Making a Home Away from Home: Tips for Students Studying Abroad
Ask anyone who has studied abroad about their experience and they are sure to spout a wealth of funny stories and fond memories of friends made, cities explored and adventures had. Students lucky enough to pursue their studies abroad benefit from the fresh perspective of a new environment, a level of immersion critical for mastering a new language and the incredibly enriching possibility of combining travel and study. Many go on to consider it as one of the most stimulating and defining times of their lives. Check out the top 10 destinations to study abroad on 2020 here.
But of course, leaving the routine comfort of home to move abroad isn’t all plain sailing. Fear of loneliness, language barriers and cultural differences often accompany the excitement and intrigue of this new chapter. The pressure to have a good time can feel overbearing when you’re 6000 miles from home, frantically searching for somewhere to live and without a friend fall back on.
However, whilst difficulties and low points are certainly inevitable, they don’t have to mar your time spent abroad. A few straightforward steps can be taken to transform the experience from something daunting to rewarding.
1. Dive in head first
So you’ve arrived at your new home, slept off your jet lag and unpacked your bags: what now?
When faced with the intimidating prospect of being alone in an unknown place, it can be all too easy to dive into bed, wack on a Netflix series and delay the moment in which you actually have to confront your new reality. But studying abroad is all about fleeing from one’s comfort zone, and the sooner we face the music, the sooner we can start having fun.
Now more than ever it’s important to leave our inhibitions at the door and get stuck in: taking a proactive attitude to meeting people, getting involved with local events and exploring the city will make a great difference to how quickly you feel settled. It may seem a little unnatural to the more introverted types, but making a conscious effort to chat away to anyone and everyone, or invite your new flatmate out for a drink will help you to build up a network of people in your new home. It’s also a good idea to join expat Facebook groups and follow local blogs and websites to keep abreast of what is going on in your new city. However you do it, pushing yourself to really make an effort is so important to getting the most out of time spent studying abroad, particularly during your first few weeks.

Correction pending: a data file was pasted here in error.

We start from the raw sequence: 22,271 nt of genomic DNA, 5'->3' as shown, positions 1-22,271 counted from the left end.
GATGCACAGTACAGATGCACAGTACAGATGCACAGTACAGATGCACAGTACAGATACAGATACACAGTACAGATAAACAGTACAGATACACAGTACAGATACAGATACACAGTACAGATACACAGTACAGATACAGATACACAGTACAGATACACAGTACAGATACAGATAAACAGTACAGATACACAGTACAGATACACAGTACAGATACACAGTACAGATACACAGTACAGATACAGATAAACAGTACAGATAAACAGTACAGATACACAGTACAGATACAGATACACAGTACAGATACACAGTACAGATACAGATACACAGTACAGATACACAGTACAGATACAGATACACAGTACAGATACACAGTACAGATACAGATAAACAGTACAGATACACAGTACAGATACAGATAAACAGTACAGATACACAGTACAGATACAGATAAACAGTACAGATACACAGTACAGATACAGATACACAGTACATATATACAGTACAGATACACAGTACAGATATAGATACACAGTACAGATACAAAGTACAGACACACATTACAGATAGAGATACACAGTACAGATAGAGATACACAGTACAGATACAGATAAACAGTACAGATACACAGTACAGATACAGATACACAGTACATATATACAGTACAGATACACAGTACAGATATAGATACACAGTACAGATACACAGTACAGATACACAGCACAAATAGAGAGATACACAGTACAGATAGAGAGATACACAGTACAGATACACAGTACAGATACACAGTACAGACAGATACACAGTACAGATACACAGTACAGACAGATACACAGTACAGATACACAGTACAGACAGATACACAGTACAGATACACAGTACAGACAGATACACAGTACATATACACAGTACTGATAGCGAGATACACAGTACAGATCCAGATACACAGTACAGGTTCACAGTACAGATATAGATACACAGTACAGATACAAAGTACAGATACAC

2. Don’t be afraid to spend time alone
It’s somewhat inevitable that the beginning of the study abroad experience will include a fair amount of time spent alone. In today’s internet culture of always staying connected, this is too easily viewed as a negative thing. RBut rather than resisting your newfound solitude and relying social media to fill the void, why not try relishing the opportunity to simply disconnect from others and get to know yourself a bit better? OIndeed, one of the best takeaways of the study abroad experience is the power to feel comfortable in one’s own company and recognise the difference between being lonely and being alone. Don’t be afraid to head to museums, cafés, and even bars solo—you never know who you might end up talking to.
3. Expect for things to go wrong
Adapting to life in a different country is by no means easy. In the process of frantically trying to find one’s bearings in a completely new place whilst navigating a language barrier and cultural differences, the chances are that something, somewhere along the way is going to go awry. Whether that means failing to get to grips with the city’s public transport, landing a fine and arriving two hours late to your first lecture, or offending someone with your very different sense of humour, every foreign student has a story of when things didn’t quite go to plan. The worst thing you can do in these moments is berate yourself for missing the mark or not having prepared better. Try to keep in mind that as well as being frustrating or cringe-worthy, these moments are formative and even important lessons in resilience and flexibility. The best thing to do is take a deep breath, try to find the humour in the situation, and relax in the knowledge that every mistake is an opportunity to learn and grow.
4. Don’t be too hard on yourself
Amongst all of the brilliant opportunities, new faces and great times to be had, there will be moments of homesickness and weariness— days when lying in bed with a tub of ice cream seems preferable to trudging around yet another art gallery with your new friends. Don’t beat yourself up for having times when being abroad and speaking in your target language feels more of a chore than ‘the best time of your life.’ It’s important to allow yourself time to rest, the city won’t disappear and your friends won’t forget about you if you have a day to yourself.
Have you studied abroad? What would you suggest for settling in?